A monument to Andrei Tarkovsky was opened on the 29th July 2017 in Suzdal, where his own monumental contribution to Russia cinema, Andrei Rublev, was shot in 1965 … well over half a century ago. Andrei Tarkovsky was in my view the most important artist of the 20 century in any medium. Yes, that is a sweeping statement! … but I have just watched his films in the cinema – Solaris 3 times and Stalker twice in the course of the last week, and feel this claim is justified. I shall do my best to contextualize my hyperbole … and if I fail to convince you … perhaps, you might at the very least, understand where I am coming from (my perspective or paradigm)!
In a deathbed conversation with Krzysztof Zanussi, he said to his friend and esteemed colleague, “If I happen to die, please whenever you talk about me, remind people I want to be remembered as a sinner, as somebody who committed many sins …. “ Andrei Tarkovsky was Christian and I believe he was expressing, in this request, his subscription to the doctrine of original sin, which although different in orientation and nuance, is in essence similar to the Islamic fitrah (original purity) or the Buddhist dhukka (universal suffering). In all his work Tarkovsky struggled to express this sacred, understanding of the human condition in historical and psychological terms.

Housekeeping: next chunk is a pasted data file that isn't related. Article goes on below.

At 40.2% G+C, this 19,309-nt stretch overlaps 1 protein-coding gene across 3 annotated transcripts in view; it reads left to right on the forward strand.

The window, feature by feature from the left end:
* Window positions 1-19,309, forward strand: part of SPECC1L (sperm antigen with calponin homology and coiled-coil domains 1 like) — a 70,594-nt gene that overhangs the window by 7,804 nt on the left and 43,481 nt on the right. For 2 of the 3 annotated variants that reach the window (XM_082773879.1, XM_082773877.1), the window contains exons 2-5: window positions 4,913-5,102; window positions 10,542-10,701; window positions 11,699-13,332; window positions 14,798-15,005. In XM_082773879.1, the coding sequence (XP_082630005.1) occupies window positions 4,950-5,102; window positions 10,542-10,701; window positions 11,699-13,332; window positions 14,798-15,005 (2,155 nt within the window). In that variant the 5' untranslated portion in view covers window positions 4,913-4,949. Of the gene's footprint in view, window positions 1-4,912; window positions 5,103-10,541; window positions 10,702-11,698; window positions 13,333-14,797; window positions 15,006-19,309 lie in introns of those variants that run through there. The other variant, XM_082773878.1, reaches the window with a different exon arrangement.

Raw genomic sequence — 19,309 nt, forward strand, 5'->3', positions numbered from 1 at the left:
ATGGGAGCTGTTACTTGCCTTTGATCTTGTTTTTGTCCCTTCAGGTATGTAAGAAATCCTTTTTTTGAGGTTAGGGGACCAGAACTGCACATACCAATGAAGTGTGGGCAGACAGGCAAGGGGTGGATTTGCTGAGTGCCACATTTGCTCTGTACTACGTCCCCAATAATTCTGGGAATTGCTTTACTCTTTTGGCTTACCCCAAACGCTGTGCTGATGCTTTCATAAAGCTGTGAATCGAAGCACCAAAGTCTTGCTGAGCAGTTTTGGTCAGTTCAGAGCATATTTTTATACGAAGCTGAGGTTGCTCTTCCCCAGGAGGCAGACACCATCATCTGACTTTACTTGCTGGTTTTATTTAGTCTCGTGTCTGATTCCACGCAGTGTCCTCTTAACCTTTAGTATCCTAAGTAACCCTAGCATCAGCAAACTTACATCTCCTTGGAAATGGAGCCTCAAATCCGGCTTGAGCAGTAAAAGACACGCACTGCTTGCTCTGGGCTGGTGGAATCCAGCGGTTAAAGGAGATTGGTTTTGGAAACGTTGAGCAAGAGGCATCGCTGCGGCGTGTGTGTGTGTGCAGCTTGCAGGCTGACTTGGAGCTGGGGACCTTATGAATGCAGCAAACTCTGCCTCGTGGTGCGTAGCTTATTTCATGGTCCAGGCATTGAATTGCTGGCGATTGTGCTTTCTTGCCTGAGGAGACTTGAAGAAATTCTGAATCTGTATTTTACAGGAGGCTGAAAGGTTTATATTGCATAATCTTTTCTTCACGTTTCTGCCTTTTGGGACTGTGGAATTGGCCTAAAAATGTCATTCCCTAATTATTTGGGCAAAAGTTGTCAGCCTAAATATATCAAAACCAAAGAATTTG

In his hands, film, the quintessential 20th Century representational medium, becomes both a medicine and a sacrament – an interface for healing and a window on salvation. He set this ameliorative and soteriological vehicle into motion in what Ingmar Bergman, no less, has described as “a new language, true to the nature of film, as it captures life as a reflection, life as a dream”. Tarkovsky is the exemplary post-traditionalist, utterly contemporary in his engagement with social history and psychology … timeless in his grasp of the sacred. He articulated this timelessness in his films, his 7 technically and aesthetically masterful ‘sculptures of time‘!